Many thanks and a tip of the hat to TNPCer Jerry Newman for pointing me to the DSLReports Web site for optimizing a DSL connection.
If you have DSL you start wondering if you’re getting the throughput you’re paying for. I’ve scratched my head and puzzled, “Is the Internet just slow today or has my provider dropped the ball?” The good news is that you can test your connection’s downstream and upstream speeds right from the DSLReports Web site. What’s more you can study their plentiful, well-documented tips on how to optimize your system settings to get all the speed you can from your connection.
The speed test link is:
The tips link is:
When you get to this page select your operating system (Windows, Mac, UNIX, etc.) from the “Jump to” list box then click on the Show button.
After having performed the tests numerous times, and having read and applied the tweaks, I recommend you follow these steps.
1. Since this is a Registry hack, all the usual caveats about editing the Registry apply. Before doing anything else, you want to see if by some happenstance your system is already optimized using the Registry “DefaultRcvWindow” hack.
1.a. Click Start, choose Run, type “regedit” and press Enter.
1.b. Browse to the key:
1.c. Check to see if there’s a value named DefaultRcvWindow.
1.d. If there is no DefaultRcvWindow value, then your system is not yet optimized; if there is, note its setting but leave it alone for now.
If there is a DefaultRcvWindow value your system may have been optimized already.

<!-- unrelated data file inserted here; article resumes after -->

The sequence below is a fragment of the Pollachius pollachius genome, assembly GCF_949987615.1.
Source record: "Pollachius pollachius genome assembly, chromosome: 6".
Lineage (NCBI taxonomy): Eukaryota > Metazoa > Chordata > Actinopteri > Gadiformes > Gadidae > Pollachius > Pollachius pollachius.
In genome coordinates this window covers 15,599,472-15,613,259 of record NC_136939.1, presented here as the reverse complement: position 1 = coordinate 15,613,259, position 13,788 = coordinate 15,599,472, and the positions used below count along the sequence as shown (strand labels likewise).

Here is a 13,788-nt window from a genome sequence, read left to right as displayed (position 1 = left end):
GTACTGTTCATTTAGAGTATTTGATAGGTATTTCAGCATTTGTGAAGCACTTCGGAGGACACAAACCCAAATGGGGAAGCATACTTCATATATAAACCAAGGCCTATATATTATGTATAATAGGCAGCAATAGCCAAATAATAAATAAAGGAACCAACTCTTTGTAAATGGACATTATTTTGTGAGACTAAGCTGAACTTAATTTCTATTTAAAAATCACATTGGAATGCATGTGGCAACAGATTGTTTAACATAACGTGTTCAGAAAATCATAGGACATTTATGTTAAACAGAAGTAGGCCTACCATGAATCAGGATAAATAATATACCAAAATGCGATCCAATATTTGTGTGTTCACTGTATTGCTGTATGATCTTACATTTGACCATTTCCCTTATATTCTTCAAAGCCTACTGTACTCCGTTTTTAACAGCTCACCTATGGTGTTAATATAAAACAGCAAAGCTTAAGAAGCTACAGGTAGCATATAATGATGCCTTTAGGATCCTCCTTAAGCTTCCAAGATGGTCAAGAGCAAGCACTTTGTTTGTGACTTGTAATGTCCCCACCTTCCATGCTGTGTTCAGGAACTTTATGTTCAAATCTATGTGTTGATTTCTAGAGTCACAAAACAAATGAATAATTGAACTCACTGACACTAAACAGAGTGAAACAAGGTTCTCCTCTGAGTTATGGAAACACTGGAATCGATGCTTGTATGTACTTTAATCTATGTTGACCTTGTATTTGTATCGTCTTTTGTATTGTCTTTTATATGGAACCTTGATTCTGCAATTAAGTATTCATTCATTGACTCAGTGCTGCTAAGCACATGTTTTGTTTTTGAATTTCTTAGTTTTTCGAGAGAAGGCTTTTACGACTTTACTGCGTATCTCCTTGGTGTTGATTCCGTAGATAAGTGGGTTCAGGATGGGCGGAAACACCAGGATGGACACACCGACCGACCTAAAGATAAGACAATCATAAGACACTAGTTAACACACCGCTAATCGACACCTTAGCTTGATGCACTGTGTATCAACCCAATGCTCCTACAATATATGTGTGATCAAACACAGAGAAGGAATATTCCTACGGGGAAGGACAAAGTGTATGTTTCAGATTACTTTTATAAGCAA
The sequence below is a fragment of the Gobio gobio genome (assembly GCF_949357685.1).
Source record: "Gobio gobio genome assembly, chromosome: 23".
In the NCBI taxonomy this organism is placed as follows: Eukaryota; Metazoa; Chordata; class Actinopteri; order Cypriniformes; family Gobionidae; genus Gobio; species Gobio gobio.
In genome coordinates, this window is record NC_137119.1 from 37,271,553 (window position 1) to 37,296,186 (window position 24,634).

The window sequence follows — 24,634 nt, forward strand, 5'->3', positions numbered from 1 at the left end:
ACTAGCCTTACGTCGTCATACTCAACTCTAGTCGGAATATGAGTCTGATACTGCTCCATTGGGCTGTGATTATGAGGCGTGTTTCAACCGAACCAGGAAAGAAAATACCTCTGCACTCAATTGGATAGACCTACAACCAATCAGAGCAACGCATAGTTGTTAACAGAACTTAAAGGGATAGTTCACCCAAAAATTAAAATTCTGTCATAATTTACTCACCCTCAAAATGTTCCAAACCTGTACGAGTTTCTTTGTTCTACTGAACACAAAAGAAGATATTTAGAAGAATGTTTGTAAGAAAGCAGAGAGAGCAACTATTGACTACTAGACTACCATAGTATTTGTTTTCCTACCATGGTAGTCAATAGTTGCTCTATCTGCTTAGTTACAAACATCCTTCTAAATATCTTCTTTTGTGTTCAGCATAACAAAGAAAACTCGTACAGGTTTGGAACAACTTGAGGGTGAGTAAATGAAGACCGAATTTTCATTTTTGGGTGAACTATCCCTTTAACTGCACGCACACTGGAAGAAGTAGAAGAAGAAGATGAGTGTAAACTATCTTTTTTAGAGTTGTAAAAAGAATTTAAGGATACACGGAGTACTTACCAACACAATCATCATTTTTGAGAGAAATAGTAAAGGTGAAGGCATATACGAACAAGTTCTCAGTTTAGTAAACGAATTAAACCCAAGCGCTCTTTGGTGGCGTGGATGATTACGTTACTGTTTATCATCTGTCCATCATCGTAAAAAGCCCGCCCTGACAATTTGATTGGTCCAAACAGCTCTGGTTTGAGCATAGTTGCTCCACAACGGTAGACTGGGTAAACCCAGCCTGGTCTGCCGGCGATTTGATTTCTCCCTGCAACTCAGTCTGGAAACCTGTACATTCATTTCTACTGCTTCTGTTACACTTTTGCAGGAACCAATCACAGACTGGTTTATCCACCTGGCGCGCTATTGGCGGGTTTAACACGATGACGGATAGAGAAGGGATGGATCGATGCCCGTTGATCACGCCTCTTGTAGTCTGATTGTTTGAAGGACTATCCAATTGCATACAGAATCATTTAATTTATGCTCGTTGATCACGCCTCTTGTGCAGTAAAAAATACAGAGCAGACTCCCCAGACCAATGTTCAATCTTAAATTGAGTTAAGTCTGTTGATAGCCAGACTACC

1.e. Close the Registry Editor.
2. Close all running applications.
3. Start your browser and clear its cache. For IE5, select Tools, Internet Options, click the Delete Files button then click OK. For Navigator, select Edit, Preferences, Advanced, and click on Clear Memory Cache and Clear Disk Cache.
4. Close your browser then re-open it to the speed test link.
5. Follow the DSLReports steps 1-4 (use the Verbose test mode), remember to select the nearest download speed (nearest to what you’re paying for) from the speed drop-down control, click the Test button and wait for the test to finish. The test takes about 30 seconds on my 768/128 Kbps downstream/upstream DSL connection.
My first-time test results–not having applied the DSLReports performance tweak–were 391/121 down/up. That’s 50% slower on the downstream side than what I’m paying for! Certainly a non- optimized situation. So I followed their suggestions regarding implementing the Registry DefaultRcvWindow hack. Here’s what I did.
1. I downloaded one of the ready-to-go REG files that will add the correct registry settings for you automatically. (See the table in the middle of the Windows tweaks page.) I opted to use the “Medium (32KB)” REG file for Windows 98: Rwin98-m.reg.
2. Once I had downloaded the REG file, a quick double-click on it in Windows Explorer updated my Registry. It’s appropriate to click Yes when prompted “Are you sure you want to add the information in <path>\<filename>.reg to the registry?”
3. Next, and this is critical, I restarted my PC. Before you retest the speed connection, if you really want to be meticulous, clear your browser’s cache and restart it. (I did.) Now go to the speed test link and perform the test once more.
My second-time test results were 624/82 Kbps. On the downstream side that’s a 1.6x improvement. I FEEL THE NEED, THE NEED FOR SPEED! For a week I continued to run these tests daily by removing the DefaultRcvWindow value, rebooting, re-testing, then applying the DefaultRcvWindow hack again, rebooting, re- testing… you get the picture.
My results are consistently averaging 680 Kbps downstream OPTIMIZED and around 390 Kbps UN-OPTIMIZED. I’ve also been cross-checking the DSLReports test results by downloading the same large file with an FTP client. T.J., upon following these steps, also got a nice kick: a 50% improvement in his downstream speed.
Folks, if you have DSL I STRONGLY recommend you run through this procedure. It’s given me on average a 60% improvement in my download times.